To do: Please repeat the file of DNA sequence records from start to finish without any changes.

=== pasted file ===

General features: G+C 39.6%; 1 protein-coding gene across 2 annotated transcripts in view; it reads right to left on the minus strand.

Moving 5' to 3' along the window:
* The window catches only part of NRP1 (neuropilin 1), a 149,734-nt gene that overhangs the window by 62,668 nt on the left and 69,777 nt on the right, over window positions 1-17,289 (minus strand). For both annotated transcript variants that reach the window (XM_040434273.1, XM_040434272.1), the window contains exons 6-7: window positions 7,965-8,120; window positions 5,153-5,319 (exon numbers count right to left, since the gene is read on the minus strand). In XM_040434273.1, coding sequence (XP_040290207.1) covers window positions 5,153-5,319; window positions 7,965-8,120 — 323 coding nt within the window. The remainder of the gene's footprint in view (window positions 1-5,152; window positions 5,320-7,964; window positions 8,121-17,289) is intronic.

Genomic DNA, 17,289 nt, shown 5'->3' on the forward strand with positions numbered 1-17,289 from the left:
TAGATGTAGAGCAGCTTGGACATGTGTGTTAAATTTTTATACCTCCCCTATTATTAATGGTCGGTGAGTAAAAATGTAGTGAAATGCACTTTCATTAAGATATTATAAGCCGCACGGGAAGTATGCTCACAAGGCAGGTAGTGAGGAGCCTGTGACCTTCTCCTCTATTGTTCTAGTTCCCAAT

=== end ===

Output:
General features: G+C 39.6%; 1 protein-coding gene across 2 annotated transcripts in view; it reads right to left on the minus strand.

Moving 5' to 3' along the window:
* The window catches only part of NRP1 (neuropilin 1), a 149,734-nt gene that overhangs the window by 62,668 nt on the left and 69,777 nt on the right, over window positions 1-17,289 (minus strand). For both annotated transcript variants that reach the window (XM_040434273.1, XM_040434272.1), the window contains exons 6-7: window positions 7,965-8,120; window positions 5,153-5,319 (exon numbers count right to left, since the gene is read on the minus strand). In XM_040434273.1, coding sequence (XP_040290207.1) covers window positions 5,153-5,319; window positions 7,965-8,120 — 323 coding nt within the window. The remainder of the gene's footprint in view (window positions 1-5,152; window positions 5,320-7,964; window positions 8,121-17,289) is intronic.

Genomic DNA, 17,289 nt, shown 5'->3' on the forward strand with positions numbered 1-17,289 from the left:
TAGATGTAGAGCAGCTTGGACATGTGTGTTAAATTTTTATACCTCCCCTATTATTAATGGTCGGTGAGTAAAAATGTAGTGAAATGCACTTTCATTAAGATATTATAAGCCGCACGGGAAGTATGCTCACAAGGCAGGTAGTGAGGAGCCTGTGACCTTCTCCTCTATTGTTCTAGTTCCCAAT